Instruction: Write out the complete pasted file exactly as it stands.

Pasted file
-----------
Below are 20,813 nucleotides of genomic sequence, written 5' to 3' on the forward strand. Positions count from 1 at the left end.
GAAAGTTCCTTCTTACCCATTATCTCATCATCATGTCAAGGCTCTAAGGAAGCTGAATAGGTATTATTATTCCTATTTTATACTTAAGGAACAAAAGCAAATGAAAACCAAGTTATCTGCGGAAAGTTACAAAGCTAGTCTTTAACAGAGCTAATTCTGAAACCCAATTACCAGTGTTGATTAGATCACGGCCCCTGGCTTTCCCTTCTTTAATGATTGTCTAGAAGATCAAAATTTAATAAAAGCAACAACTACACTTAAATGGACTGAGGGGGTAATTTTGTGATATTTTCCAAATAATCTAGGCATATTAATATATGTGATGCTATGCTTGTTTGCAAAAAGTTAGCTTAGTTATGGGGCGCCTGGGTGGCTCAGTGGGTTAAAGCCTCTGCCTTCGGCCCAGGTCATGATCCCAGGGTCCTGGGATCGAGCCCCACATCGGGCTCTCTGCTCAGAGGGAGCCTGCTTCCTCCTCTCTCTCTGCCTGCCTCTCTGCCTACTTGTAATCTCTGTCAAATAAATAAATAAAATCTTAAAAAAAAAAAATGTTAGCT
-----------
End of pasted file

Below are 20,813 nucleotides of genomic sequence, written 5' to 3' on the forward strand. Positions count from 1 at the left end.
GAAAGTTCCTTCTTACCCATTATCTCATCATCATGTCAAGGCTCTAAGGAAGCTGAATAGGTATTATTATTCCTATTTTATACTTAAGGAACAAAAGCAAATGAAAACCAAGTTATCTGCGGAAAGTTACAAAGCTAGTCTTTAACAGAGCTAATTCTGAAACCCAATTACCAGTGTTGATTAGATCACGGCCCCTGGCTTTCCCTTCTTTAATGATTGTCTAGAAGATCAAAATTTAATAAAAGCAACAACTACACTTAAATGGACTGAGGGGGTAATTTTGTGATATTTTCCAAATAATCTAGGCATATTAATATATGTGATGCTATGCTTGTTTGCAAAAAGTTAGCTTAGTTATGGGGCGCCTGGGTGGCTCAGTGGGTTAAAGCCTCTGCCTTCGGCCCAGGTCATGATCCCAGGGTCCTGGGATCGAGCCCCACATCGGGCTCTCTGCTCAGAGGGAGCCTGCTTCCTCCTCTCTCTCTGCCTGCCTCTCTGCCTACTTGTAATCTCTGTCAAATAAATAAATAAAATCTTAAAAAAAAAAAATGTTAGCT